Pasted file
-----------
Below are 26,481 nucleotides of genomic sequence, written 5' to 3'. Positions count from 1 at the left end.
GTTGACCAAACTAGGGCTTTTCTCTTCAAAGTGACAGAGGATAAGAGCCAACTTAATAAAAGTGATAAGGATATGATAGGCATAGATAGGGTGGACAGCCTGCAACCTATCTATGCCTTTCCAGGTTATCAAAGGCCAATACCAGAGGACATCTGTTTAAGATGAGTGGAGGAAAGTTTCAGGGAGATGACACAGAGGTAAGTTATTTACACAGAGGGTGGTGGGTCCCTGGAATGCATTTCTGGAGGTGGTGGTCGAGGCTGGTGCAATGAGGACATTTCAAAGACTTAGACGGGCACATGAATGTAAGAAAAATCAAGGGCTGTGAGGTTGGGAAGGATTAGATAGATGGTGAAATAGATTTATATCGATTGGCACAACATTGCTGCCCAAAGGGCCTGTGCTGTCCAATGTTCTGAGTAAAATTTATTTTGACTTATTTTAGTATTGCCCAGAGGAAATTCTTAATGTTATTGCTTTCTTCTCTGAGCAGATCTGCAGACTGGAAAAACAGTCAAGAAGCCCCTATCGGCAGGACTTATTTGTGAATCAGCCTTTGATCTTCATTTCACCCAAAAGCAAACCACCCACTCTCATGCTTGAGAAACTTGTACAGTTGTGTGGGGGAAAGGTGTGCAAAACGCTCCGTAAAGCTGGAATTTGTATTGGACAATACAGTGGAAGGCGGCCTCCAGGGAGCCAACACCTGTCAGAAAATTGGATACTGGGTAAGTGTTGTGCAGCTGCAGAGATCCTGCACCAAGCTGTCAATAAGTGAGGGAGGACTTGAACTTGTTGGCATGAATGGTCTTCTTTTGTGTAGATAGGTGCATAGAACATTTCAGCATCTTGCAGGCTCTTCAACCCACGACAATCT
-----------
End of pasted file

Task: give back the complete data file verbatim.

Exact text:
Below are 26,481 nucleotides of genomic sequence, written 5' to 3'. Positions count from 1 at the left end.
GTTGACCAAACTAGGGCTTTTCTCTTCAAAGTGACAGAGGATAAGAGCCAACTTAATAAAAGTGATAAGGATATGATAGGCATAGATAGGGTGGACAGCCTGCAACCTATCTATGCCTTTCCAGGTTATCAAAGGCCAATACCAGAGGACATCTGTTTAAGATGAGTGGAGGAAAGTTTCAGGGAGATGACACAGAGGTAAGTTATTTACACAGAGGGTGGTGGGTCCCTGGAATGCATTTCTGGAGGTGGTGGTCGAGGCTGGTGCAATGAGGACATTTCAAAGACTTAGACGGGCACATGAATGTAAGAAAAATCAAGGGCTGTGAGGTTGGGAAGGATTAGATAGATGGTGAAATAGATTTATATCGATTGGCACAACATTGCTGCCCAAAGGGCCTGTGCTGTCCAATGTTCTGAGTAAAATTTATTTTGACTTATTTTAGTATTGCCCAGAGGAAATTCTTAATGTTATTGCTTTCTTCTCTGAGCAGATCTGCAGACTGGAAAAACAGTCAAGAAGCCCCTATCGGCAGGACTTATTTGTGAATCAGCCTTTGATCTTCATTTCACCCAAAAGCAAACCACCCACTCTCATGCTTGAGAAACTTGTACAGTTGTGTGGGGGAAAGGTGTGCAAAACGCTCCGTAAAGCTGGAATTTGTATTGGACAATACAGTGGAAGGCGGCCTCCAGGGAGCCAACACCTGTCAGAAAATTGGATACTGGGTAAGTGTTGTGCAGCTGCAGAGATCCTGCACCAAGCTGTCAATAAGTGAGGGAGGACTTGAACTTGTTGGCATGAATGGTCTTCTTTTGTGTAGATAGGTGCATAGAACATTTCAGCATCTTGCAGGCTCTTCAACCCACGACAATCT